Hanneke Schuitemaker

At a WHO meeting in February, J&J's Schuitemaker learned exactly how serious COVID-19 was going to be. (J&J)

Hanneke Schuitemaker
Global Head of Viral Vaccine Discovery and Translational Medicine, Janssen Vaccines

Hanneke Schuitemaker knows exactly when she realized the gravity of the novel coronavirus.

In early February, as the head of vaccine discovery for Johnson & Johnson, she attended the World Health Organization meeting where COVID-19 got its name. But that’s not what made an impression on her. It was meeting and listening to the scientists in the Chinese delegation.

“I could see the fear in their eyes and them not understanding that we were still socializing and not expecting anything,” she said. “I came back from that trip and I told my team we need to go faster because we haven’t seen anything yet. This is going to be big.”

Just six weeks later, J&J’s Janssen vaccine group selected its vaccine candidate. It was another huge moment, she realized. If they got it wrong, the enormous investment of time, talent and money would be lost.

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One early validation came on Friday, Sept. 18. Schuitemaker and her team were expecting an FDA decision that would allow a start to phase 3 trials, so she had to be on call for any possible last-minute questions. She made it until a little after midnight, but just couldn’t stay awake any longer. Waking up at 6 a.m. to the email approval was a great feeling of happiness and relief.

“It was the best Saturday of the year,” she said.

J&J’s phase 3 testing has now begun, with 60,000 people enrolled—the largest trial to date among the potential COVID-19 vaccines. Its one-shot regimen stands alone, although J&J is also testing two doses. While early preprint data showed its vaccine produced an immune response at one dose, the trial has since been paused for an "unexplained illness" in a participant.

In an investor's call, J&J characterized the pause as not unusual during large trials, and said that it won't change its vaccine manufacturing plans nor its trial enrollment, which is expected to be complete in two or three months. 

Outside the lab, Schuitemaker has become one of J&J’s best-known personalities around the vaccine research. She starred in the J&J series “The Road to a Vaccine,” narrated by journalist Lisa Ling, and has appeared on TV and in media interviews including on MSNBC, CNN, The Wall Street Journal, and even Refinery 29 and Vogue.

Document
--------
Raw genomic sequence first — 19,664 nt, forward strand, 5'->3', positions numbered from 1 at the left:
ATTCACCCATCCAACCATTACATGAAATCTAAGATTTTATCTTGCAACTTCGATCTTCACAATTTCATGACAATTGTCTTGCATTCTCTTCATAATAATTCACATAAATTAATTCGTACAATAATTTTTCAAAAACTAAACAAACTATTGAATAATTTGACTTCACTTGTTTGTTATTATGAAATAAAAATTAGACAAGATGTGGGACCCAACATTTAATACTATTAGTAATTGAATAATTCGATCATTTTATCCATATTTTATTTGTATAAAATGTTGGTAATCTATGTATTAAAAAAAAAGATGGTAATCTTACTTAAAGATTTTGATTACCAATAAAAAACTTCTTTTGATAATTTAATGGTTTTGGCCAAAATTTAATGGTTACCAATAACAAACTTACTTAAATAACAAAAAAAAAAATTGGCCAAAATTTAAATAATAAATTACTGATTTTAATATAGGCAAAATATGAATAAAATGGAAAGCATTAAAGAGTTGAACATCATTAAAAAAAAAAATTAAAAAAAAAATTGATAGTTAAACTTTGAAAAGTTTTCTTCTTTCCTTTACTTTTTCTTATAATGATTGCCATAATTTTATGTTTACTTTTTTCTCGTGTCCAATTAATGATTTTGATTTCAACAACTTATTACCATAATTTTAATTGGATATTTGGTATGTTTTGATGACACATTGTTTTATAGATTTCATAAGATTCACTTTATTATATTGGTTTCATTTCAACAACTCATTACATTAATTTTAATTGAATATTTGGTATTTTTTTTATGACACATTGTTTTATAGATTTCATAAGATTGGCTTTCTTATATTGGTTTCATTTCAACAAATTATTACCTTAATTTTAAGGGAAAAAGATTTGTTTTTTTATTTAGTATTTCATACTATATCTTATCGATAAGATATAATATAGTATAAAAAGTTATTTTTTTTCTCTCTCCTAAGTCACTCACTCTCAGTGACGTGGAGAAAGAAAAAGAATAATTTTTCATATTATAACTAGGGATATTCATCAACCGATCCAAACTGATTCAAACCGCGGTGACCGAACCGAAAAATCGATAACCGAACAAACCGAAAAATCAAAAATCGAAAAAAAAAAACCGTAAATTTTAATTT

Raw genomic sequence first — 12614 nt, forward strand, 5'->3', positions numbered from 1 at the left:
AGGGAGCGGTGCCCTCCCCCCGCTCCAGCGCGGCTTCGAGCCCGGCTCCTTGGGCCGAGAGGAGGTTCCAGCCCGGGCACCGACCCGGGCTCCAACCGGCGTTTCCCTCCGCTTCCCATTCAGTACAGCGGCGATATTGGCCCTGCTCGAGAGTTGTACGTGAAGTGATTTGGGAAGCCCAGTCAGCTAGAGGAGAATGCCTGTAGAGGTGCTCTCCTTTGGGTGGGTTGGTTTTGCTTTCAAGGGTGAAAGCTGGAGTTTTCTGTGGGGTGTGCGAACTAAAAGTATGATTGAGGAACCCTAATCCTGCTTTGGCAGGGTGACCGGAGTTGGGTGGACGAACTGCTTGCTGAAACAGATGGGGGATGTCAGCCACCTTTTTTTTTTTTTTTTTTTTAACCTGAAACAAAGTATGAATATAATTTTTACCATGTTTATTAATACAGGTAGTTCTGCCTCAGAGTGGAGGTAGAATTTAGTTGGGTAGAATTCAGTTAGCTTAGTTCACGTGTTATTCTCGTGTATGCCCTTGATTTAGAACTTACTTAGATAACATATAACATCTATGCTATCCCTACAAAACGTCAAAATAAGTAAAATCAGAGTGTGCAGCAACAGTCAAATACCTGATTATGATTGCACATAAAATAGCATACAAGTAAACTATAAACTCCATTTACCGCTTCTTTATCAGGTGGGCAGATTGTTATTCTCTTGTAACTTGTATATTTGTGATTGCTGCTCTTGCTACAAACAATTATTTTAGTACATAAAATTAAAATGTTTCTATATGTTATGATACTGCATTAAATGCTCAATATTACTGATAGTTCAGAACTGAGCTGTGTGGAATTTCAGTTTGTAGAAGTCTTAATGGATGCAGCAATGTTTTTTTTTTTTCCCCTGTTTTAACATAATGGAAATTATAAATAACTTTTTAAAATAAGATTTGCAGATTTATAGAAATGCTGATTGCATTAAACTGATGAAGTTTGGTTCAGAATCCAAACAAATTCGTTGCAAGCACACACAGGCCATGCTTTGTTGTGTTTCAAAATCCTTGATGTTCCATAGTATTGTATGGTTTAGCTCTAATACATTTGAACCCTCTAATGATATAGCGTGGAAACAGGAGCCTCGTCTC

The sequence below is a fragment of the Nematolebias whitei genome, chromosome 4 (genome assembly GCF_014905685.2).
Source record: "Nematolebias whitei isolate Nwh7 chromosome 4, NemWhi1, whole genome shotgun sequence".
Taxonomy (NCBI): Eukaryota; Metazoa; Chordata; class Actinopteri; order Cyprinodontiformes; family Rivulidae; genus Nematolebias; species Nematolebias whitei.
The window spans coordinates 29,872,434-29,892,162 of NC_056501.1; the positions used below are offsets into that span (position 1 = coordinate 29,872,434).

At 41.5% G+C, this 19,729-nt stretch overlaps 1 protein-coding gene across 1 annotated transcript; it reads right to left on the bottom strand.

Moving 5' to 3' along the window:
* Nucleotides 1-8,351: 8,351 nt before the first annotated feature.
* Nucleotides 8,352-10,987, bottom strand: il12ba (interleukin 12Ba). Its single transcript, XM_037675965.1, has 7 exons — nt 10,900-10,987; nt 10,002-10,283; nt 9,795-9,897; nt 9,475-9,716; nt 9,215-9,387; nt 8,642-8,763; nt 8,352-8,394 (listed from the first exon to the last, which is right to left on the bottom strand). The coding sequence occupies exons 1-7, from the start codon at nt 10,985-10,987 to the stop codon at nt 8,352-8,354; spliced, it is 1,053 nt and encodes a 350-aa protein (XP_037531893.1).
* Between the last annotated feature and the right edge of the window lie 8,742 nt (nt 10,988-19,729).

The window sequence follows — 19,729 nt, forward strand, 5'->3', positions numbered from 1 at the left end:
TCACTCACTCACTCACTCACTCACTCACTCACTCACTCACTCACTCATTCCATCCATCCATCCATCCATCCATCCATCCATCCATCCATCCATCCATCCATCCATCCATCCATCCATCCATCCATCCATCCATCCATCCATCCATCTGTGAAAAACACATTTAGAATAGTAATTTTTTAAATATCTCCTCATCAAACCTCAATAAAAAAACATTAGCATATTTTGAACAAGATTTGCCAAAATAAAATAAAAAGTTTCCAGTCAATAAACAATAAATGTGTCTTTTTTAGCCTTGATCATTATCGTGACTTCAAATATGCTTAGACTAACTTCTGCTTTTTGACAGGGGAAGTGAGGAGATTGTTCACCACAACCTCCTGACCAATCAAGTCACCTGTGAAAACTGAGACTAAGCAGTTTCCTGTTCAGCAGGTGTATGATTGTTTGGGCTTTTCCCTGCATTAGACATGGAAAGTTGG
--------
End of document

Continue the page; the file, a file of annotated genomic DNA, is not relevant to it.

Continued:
Schuitemaker, who lives and works in Leiden, Netherlands, said, “In my country, I was called the ‘symbol of hope,’ and I thought ‘Woah, wait, we’re just doing our work.’ But I do understand that people want to know what’s happening. It been a new experience.”

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Schuitemaker began her career in HIV research and spent 19 years at Sanquin, the Netherlands Organization for Blood Supply, beginning in 1989. In 2010, she joined biotech vaccine specialist Crucell, which was later acquired by Janssen. She continues to work on J&J’s HIV vaccine, which recently restarted its phase 3 enrollment, as well as work on other vaccines, including respiratory syncytial virus (RSV).

“As a company, we have a responsibility to not to forget the other problems in the world and to continue to take those on,” she said, adding, “I’m proud the teams have found a way to continue those studies.”

While the ultimate COVID-19 vaccine goal is an effective J&J shot, Schuitemaker said she will be proud no matter the outcome of the company and her team who have worked days and nights doing their best without cutting corners and maintaining the rigor of vaccine development.

“Maybe I’m the one in the news or magazines, but I’m working with a fantastic team of people,” she said. “I am just maybe the symbol of a team of champions.”

Hanneke Schuitemaker